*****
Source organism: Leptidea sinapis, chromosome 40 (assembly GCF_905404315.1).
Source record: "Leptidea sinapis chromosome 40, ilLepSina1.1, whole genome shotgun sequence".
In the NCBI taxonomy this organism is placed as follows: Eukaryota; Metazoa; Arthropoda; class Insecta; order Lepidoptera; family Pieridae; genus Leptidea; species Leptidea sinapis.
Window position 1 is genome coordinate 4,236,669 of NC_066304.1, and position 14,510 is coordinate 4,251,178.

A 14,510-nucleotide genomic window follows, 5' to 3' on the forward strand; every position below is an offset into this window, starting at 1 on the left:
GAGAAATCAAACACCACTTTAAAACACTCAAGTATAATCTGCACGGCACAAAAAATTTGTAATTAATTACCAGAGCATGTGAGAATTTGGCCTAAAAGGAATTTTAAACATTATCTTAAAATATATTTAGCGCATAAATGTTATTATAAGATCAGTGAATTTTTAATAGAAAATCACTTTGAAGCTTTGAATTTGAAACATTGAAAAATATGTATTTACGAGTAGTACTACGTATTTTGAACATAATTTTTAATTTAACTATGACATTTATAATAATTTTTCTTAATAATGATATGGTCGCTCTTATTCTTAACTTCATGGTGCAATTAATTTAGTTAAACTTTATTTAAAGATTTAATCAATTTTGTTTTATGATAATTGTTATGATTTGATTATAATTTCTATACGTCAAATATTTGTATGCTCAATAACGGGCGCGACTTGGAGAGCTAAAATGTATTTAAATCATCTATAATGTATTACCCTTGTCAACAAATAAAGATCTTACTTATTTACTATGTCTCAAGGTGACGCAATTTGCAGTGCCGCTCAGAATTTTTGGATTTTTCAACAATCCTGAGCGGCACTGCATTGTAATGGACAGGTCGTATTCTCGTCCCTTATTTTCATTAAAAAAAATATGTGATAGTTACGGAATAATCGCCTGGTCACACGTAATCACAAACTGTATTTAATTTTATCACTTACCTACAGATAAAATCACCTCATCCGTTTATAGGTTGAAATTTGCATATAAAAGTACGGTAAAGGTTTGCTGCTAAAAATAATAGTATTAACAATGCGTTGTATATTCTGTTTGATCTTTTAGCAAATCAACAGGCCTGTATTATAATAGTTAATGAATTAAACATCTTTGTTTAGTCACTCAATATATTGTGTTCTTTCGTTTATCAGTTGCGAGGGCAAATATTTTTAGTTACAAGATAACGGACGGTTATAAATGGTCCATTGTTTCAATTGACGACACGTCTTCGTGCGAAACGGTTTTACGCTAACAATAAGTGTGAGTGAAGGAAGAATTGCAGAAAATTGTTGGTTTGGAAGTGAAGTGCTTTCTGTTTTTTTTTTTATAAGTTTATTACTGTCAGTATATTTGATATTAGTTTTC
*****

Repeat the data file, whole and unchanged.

Source organism: Leptidea sinapis, chromosome 40 (assembly GCF_905404315.1).
Source record: "Leptidea sinapis chromosome 40, ilLepSina1.1, whole genome shotgun sequence".
In the NCBI taxonomy this organism is placed as follows: Eukaryota; Metazoa; Arthropoda; class Insecta; order Lepidoptera; family Pieridae; genus Leptidea; species Leptidea sinapis.
Window position 1 is genome coordinate 4,236,669 of NC_066304.1, and position 14,510 is coordinate 4,251,178.

A 14,510-nucleotide genomic window follows, 5' to 3' on the forward strand; every position below is an offset into this window, starting at 1 on the left:
GAGAAATCAAACACCACTTTAAAACACTCAAGTATAATCTGCACGGCACAAAAAATTTGTAATTAATTACCAGAGCATGTGAGAATTTGGCCTAAAAGGAATTTTAAACATTATCTTAAAATATATTTAGCGCATAAATGTTATTATAAGATCAGTGAATTTTTAATAGAAAATCACTTTGAAGCTTTGAATTTGAAACATTGAAAAATATGTATTTACGAGTAGTACTACGTATTTTGAACATAATTTTTAATTTAACTATGACATTTATAATAATTTTTCTTAATAATGATATGGTCGCTCTTATTCTTAACTTCATGGTGCAATTAATTTAGTTAAACTTTATTTAAAGATTTAATCAATTTTGTTTTATGATAATTGTTATGATTTGATTATAATTTCTATACGTCAAATATTTGTATGCTCAATAACGGGCGCGACTTGGAGAGCTAAAATGTATTTAAATCATCTATAATGTATTACCCTTGTCAACAAATAAAGATCTTACTTATTTACTATGTCTCAAGGTGACGCAATTTGCAGTGCCGCTCAGAATTTTTGGATTTTTCAACAATCCTGAGCGGCACTGCATTGTAATGGACAGGTCGTATTCTCGTCCCTTATTTTCATTAAAAAAAATATGTGATAGTTACGGAATAATCGCCTGGTCACACGTAATCACAAACTGTATTTAATTTTATCACTTACCTACAGATAAAATCACCTCATCCGTTTATAGGTTGAAATTTGCATATAAAAGTACGGTAAAGGTTTGCTGCTAAAAATAATAGTATTAACAATGCGTTGTATATTCTGTTTGATCTTTTAGCAAATCAACAGGCCTGTATTATAATAGTTAATGAATTAAACATCTTTGTTTAGTCACTCAATATATTGTGTTCTTTCGTTTATCAGTTGCGAGGGCAAATATTTTTAGTTACAAGATAACGGACGGTTATAAATGGTCCATTGTTTCAATTGACGACACGTCTTCGTGCGAAACGGTTTTACGCTAACAATAAGTGTGAGTGAAGGAAGAATTGCAGAAAATTGTTGGTTTGGAAGTGAAGTGCTTTCTGTTTTTTTTTTTATAAGTTTATTACTGTCAGTATATTTGATATTAGTTTTC